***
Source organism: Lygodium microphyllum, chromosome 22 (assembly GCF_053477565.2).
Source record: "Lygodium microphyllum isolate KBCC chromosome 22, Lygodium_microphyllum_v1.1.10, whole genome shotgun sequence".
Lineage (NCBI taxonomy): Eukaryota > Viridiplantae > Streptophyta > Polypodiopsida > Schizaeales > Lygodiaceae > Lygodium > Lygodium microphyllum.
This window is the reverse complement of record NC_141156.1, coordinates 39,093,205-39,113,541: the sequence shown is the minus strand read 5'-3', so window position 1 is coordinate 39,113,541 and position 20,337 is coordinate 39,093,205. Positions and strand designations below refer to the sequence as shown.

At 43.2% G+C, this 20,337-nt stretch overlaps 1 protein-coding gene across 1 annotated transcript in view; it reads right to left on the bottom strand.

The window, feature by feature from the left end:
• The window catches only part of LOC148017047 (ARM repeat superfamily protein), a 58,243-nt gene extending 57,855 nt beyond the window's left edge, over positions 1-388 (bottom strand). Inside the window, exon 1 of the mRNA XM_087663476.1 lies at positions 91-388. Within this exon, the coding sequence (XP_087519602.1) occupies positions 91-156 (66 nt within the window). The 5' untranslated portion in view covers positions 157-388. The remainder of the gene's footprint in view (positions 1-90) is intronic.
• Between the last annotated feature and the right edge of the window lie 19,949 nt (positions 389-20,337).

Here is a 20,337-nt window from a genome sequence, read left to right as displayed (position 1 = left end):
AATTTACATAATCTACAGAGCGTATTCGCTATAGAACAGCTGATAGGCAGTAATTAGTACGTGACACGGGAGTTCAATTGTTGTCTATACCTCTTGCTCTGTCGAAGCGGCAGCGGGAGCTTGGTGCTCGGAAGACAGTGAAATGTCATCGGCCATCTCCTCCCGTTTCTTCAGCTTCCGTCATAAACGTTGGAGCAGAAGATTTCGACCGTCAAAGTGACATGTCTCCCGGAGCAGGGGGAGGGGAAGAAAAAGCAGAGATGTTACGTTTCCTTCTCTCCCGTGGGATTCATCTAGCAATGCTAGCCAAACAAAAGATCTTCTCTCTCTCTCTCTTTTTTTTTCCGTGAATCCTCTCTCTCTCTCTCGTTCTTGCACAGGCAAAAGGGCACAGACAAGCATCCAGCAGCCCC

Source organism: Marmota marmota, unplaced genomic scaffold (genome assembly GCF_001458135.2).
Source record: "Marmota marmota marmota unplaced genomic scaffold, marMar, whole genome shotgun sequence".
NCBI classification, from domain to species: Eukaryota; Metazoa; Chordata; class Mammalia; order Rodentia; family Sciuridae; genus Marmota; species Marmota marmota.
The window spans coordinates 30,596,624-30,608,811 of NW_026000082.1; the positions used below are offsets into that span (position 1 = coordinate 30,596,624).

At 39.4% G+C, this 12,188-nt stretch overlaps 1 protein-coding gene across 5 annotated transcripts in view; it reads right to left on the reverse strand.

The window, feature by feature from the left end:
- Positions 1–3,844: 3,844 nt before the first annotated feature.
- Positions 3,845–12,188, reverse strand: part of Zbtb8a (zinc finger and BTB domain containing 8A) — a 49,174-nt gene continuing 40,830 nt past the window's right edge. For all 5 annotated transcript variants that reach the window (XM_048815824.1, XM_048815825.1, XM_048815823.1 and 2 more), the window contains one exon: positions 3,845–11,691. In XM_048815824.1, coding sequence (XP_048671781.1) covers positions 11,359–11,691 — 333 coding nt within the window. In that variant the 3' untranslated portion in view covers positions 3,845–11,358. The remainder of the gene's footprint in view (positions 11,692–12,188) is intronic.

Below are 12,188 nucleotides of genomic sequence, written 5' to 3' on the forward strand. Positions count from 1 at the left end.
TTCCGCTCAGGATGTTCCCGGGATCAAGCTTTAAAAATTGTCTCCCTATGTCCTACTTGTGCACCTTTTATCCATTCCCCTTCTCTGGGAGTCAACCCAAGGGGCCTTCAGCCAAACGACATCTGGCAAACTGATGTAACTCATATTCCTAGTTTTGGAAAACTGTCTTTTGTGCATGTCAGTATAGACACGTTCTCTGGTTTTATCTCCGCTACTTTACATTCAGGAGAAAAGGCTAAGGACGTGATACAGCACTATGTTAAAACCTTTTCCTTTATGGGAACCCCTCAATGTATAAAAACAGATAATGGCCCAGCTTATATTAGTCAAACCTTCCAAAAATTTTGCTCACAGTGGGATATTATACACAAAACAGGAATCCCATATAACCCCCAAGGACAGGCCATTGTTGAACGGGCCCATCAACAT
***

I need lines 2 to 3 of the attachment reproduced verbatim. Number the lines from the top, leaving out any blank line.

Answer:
Source record: "Lygodium microphyllum isolate KBCC chromosome 22, Lygodium_microphyllum_v1.1.10, whole genome shotgun sequence".
Lineage (NCBI taxonomy): Eukaryota > Viridiplantae > Streptophyta > Polypodiopsida > Schizaeales > Lygodiaceae > Lygodium > Lygodium microphyllum.